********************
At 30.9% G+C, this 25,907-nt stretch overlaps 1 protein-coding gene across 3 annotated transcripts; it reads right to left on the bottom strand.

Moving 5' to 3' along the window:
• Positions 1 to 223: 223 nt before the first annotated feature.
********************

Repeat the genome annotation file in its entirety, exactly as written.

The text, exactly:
At 30.9% G+C, this 25,907-nt stretch overlaps 1 protein-coding gene across 3 annotated transcripts; it reads right to left on the bottom strand.

Moving 5' to 3' along the window:
• Positions 1 to 223: 223 nt before the first annotated feature.